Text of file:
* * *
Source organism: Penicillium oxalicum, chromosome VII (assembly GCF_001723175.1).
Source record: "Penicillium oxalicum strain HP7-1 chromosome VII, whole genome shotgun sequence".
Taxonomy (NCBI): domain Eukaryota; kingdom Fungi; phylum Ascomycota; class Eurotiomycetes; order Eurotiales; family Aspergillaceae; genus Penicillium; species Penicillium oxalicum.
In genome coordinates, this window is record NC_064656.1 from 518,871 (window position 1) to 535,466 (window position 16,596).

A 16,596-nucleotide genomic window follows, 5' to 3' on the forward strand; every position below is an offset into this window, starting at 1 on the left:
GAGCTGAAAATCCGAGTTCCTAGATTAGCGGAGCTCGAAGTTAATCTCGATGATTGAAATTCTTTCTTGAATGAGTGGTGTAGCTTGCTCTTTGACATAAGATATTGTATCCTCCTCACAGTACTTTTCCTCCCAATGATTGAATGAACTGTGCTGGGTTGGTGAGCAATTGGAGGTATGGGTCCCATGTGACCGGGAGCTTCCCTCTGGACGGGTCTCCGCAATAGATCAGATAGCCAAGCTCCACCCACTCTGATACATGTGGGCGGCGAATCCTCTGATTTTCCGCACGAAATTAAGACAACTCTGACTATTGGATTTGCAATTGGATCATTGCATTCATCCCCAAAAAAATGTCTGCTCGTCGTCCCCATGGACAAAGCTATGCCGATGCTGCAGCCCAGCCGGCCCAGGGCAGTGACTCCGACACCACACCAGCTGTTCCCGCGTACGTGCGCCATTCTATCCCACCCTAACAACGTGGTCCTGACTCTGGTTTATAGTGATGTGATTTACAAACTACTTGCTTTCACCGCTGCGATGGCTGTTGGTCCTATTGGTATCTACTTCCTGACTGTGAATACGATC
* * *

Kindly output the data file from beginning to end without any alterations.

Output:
Source organism: Penicillium oxalicum, chromosome VII (assembly GCF_001723175.1).
Source record: "Penicillium oxalicum strain HP7-1 chromosome VII, whole genome shotgun sequence".
Taxonomy (NCBI): domain Eukaryota; kingdom Fungi; phylum Ascomycota; class Eurotiomycetes; order Eurotiales; family Aspergillaceae; genus Penicillium; species Penicillium oxalicum.
In genome coordinates, this window is record NC_064656.1 from 518,871 (window position 1) to 535,466 (window position 16,596).

A 16,596-nucleotide genomic window follows, 5' to 3' on the forward strand; every position below is an offset into this window, starting at 1 on the left:
GAGCTGAAAATCCGAGTTCCTAGATTAGCGGAGCTCGAAGTTAATCTCGATGATTGAAATTCTTTCTTGAATGAGTGGTGTAGCTTGCTCTTTGACATAAGATATTGTATCCTCCTCACAGTACTTTTCCTCCCAATGATTGAATGAACTGTGCTGGGTTGGTGAGCAATTGGAGGTATGGGTCCCATGTGACCGGGAGCTTCCCTCTGGACGGGTCTCCGCAATAGATCAGATAGCCAAGCTCCACCCACTCTGATACATGTGGGCGGCGAATCCTCTGATTTTCCGCACGAAATTAAGACAACTCTGACTATTGGATTTGCAATTGGATCATTGCATTCATCCCCAAAAAAATGTCTGCTCGTCGTCCCCATGGACAAAGCTATGCCGATGCTGCAGCCCAGCCGGCCCAGGGCAGTGACTCCGACACCACACCAGCTGTTCCCGCGTACGTGCGCCATTCTATCCCACCCTAACAACGTGGTCCTGACTCTGGTTTATAGTGATGTGATTTACAAACTACTTGCTTTCACCGCTGCGATGGCTGTTGGTCCTATTGGTATCTACTTCCTGACTGTGAATACGATC